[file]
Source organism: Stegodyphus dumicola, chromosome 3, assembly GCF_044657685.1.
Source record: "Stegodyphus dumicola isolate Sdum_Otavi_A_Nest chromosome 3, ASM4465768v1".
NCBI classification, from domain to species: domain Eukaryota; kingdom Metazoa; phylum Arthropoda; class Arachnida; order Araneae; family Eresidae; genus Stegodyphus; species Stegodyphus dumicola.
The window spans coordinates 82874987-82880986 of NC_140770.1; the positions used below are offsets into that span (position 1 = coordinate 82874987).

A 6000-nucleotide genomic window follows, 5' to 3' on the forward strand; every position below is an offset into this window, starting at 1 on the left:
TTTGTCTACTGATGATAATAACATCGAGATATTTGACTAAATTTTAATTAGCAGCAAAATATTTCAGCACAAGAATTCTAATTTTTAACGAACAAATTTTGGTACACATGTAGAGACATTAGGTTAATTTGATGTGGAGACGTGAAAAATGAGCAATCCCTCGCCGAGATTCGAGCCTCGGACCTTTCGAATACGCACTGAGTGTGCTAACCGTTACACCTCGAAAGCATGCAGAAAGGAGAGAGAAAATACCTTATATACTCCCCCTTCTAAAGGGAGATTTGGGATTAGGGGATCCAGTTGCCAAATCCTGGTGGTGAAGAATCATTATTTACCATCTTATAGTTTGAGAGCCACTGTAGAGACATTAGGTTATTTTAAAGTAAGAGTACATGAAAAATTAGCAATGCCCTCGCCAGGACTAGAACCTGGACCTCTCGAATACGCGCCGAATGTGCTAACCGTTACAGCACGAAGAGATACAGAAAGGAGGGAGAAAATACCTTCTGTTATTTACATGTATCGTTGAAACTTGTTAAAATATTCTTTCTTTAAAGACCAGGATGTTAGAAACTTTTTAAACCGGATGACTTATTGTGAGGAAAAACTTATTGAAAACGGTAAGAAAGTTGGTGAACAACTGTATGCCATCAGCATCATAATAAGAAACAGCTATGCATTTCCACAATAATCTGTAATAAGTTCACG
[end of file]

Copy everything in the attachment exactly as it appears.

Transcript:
Source organism: Stegodyphus dumicola, chromosome 3, assembly GCF_044657685.1.
Source record: "Stegodyphus dumicola isolate Sdum_Otavi_A_Nest chromosome 3, ASM4465768v1".
NCBI classification, from domain to species: domain Eukaryota; kingdom Metazoa; phylum Arthropoda; class Arachnida; order Araneae; family Eresidae; genus Stegodyphus; species Stegodyphus dumicola.
The window spans coordinates 82874987-82880986 of NC_140770.1; the positions used below are offsets into that span (position 1 = coordinate 82874987).

A 6000-nucleotide genomic window follows, 5' to 3' on the forward strand; every position below is an offset into this window, starting at 1 on the left:
TTTGTCTACTGATGATAATAACATCGAGATATTTGACTAAATTTTAATTAGCAGCAAAATATTTCAGCACAAGAATTCTAATTTTTAACGAACAAATTTTGGTACACATGTAGAGACATTAGGTTAATTTGATGTGGAGACGTGAAAAATGAGCAATCCCTCGCCGAGATTCGAGCCTCGGACCTTTCGAATACGCACTGAGTGTGCTAACCGTTACACCTCGAAAGCATGCAGAAAGGAGAGAGAAAATACCTTATATACTCCCCCTTCTAAAGGGAGATTTGGGATTAGGGGATCCAGTTGCCAAATCCTGGTGGTGAAGAATCATTATTTACCATCTTATAGTTTGAGAGCCACTGTAGAGACATTAGGTTATTTTAAAGTAAGAGTACATGAAAAATTAGCAATGCCCTCGCCAGGACTAGAACCTGGACCTCTCGAATACGCGCCGAATGTGCTAACCGTTACAGCACGAAGAGATACAGAAAGGAGGGAGAAAATACCTTCTGTTATTTACATGTATCGTTGAAACTTGTTAAAATATTCTTTCTTTAAAGACCAGGATGTTAGAAACTTTTTAAACCGGATGACTTATTGTGAGGAAAAACTTATTGAAAACGGTAAGAAAGTTGGTGAACAACTGTATGCCATCAGCATCATAATAAGAAACAGCTATGCATTTCCACAATAATCTGTAATAAGTTCACG